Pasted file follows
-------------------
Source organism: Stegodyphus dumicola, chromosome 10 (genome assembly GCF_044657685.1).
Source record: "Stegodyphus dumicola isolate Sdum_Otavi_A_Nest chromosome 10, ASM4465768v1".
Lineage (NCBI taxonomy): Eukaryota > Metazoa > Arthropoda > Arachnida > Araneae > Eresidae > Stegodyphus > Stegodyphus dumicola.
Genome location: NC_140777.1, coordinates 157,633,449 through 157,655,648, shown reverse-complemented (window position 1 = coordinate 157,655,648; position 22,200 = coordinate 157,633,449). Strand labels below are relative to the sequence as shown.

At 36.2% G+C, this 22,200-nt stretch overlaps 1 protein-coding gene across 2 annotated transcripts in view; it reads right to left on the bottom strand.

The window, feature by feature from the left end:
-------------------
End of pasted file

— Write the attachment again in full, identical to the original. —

Source organism: Stegodyphus dumicola, chromosome 10 (genome assembly GCF_044657685.1).
Source record: "Stegodyphus dumicola isolate Sdum_Otavi_A_Nest chromosome 10, ASM4465768v1".
Lineage (NCBI taxonomy): Eukaryota > Metazoa > Arthropoda > Arachnida > Araneae > Eresidae > Stegodyphus > Stegodyphus dumicola.
Genome location: NC_140777.1, coordinates 157,633,449 through 157,655,648, shown reverse-complemented (window position 1 = coordinate 157,655,648; position 22,200 = coordinate 157,633,449). Strand labels below are relative to the sequence as shown.

At 36.2% G+C, this 22,200-nt stretch overlaps 1 protein-coding gene across 2 annotated transcripts in view; it reads right to left on the bottom strand.

The window, feature by feature from the left end: